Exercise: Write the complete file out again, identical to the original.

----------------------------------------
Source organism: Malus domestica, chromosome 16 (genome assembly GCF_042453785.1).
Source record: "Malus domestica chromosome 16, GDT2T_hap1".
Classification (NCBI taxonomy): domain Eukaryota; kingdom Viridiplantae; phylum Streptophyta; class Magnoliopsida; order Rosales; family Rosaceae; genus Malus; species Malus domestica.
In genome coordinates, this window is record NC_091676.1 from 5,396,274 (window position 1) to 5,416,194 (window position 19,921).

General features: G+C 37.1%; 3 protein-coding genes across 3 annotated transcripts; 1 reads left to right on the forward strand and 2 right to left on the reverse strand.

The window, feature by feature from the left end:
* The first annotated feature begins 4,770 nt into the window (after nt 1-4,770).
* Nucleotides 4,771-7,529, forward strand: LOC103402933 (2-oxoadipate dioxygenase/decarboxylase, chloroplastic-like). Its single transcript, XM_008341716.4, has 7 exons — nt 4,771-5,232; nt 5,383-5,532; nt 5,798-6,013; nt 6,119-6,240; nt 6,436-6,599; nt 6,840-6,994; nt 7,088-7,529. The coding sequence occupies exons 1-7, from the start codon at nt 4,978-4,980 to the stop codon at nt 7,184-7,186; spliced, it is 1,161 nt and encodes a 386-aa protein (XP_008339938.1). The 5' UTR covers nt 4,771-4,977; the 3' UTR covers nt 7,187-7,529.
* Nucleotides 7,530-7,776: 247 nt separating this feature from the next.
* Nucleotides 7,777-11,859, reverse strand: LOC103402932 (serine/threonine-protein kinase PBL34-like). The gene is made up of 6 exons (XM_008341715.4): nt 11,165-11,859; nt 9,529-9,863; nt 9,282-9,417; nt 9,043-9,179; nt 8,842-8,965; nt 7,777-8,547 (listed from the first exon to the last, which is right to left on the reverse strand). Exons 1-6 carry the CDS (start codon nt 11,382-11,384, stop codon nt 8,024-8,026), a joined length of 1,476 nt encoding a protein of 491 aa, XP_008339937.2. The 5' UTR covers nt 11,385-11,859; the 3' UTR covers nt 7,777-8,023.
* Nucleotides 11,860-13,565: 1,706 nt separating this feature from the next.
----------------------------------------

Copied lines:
Source organism: Malus domestica, chromosome 16 (genome assembly GCF_042453785.1).
Source record: "Malus domestica chromosome 16, GDT2T_hap1".
Classification (NCBI taxonomy): domain Eukaryota; kingdom Viridiplantae; phylum Streptophyta; class Magnoliopsida; order Rosales; family Rosaceae; genus Malus; species Malus domestica.
In genome coordinates, this window is record NC_091676.1 from 5,396,274 (window position 1) to 5,416,194 (window position 19,921).

General features: G+C 37.1%; 3 protein-coding genes across 3 annotated transcripts; 1 reads left to right on the forward strand and 2 right to left on the reverse strand.

The window, feature by feature from the left end:
* The first annotated feature begins 4,770 nt into the window (after nt 1-4,770).
* Nucleotides 4,771-7,529, forward strand: LOC103402933 (2-oxoadipate dioxygenase/decarboxylase, chloroplastic-like). Its single transcript, XM_008341716.4, has 7 exons — nt 4,771-5,232; nt 5,383-5,532; nt 5,798-6,013; nt 6,119-6,240; nt 6,436-6,599; nt 6,840-6,994; nt 7,088-7,529. The coding sequence occupies exons 1-7, from the start codon at nt 4,978-4,980 to the stop codon at nt 7,184-7,186; spliced, it is 1,161 nt and encodes a 386-aa protein (XP_008339938.1). The 5' UTR covers nt 4,771-4,977; the 3' UTR covers nt 7,187-7,529.
* Nucleotides 7,530-7,776: 247 nt separating this feature from the next.
* Nucleotides 7,777-11,859, reverse strand: LOC103402932 (serine/threonine-protein kinase PBL34-like). The gene is made up of 6 exons (XM_008341715.4): nt 11,165-11,859; nt 9,529-9,863; nt 9,282-9,417; nt 9,043-9,179; nt 8,842-8,965; nt 7,777-8,547 (listed from the first exon to the last, which is right to left on the reverse strand). Exons 1-6 carry the CDS (start codon nt 11,382-11,384, stop codon nt 8,024-8,026), a joined length of 1,476 nt encoding a protein of 491 aa, XP_008339937.2. The 5' UTR covers nt 11,385-11,859; the 3' UTR covers nt 7,777-8,023.
* Nucleotides 11,860-13,565: 1,706 nt separating this feature from the next.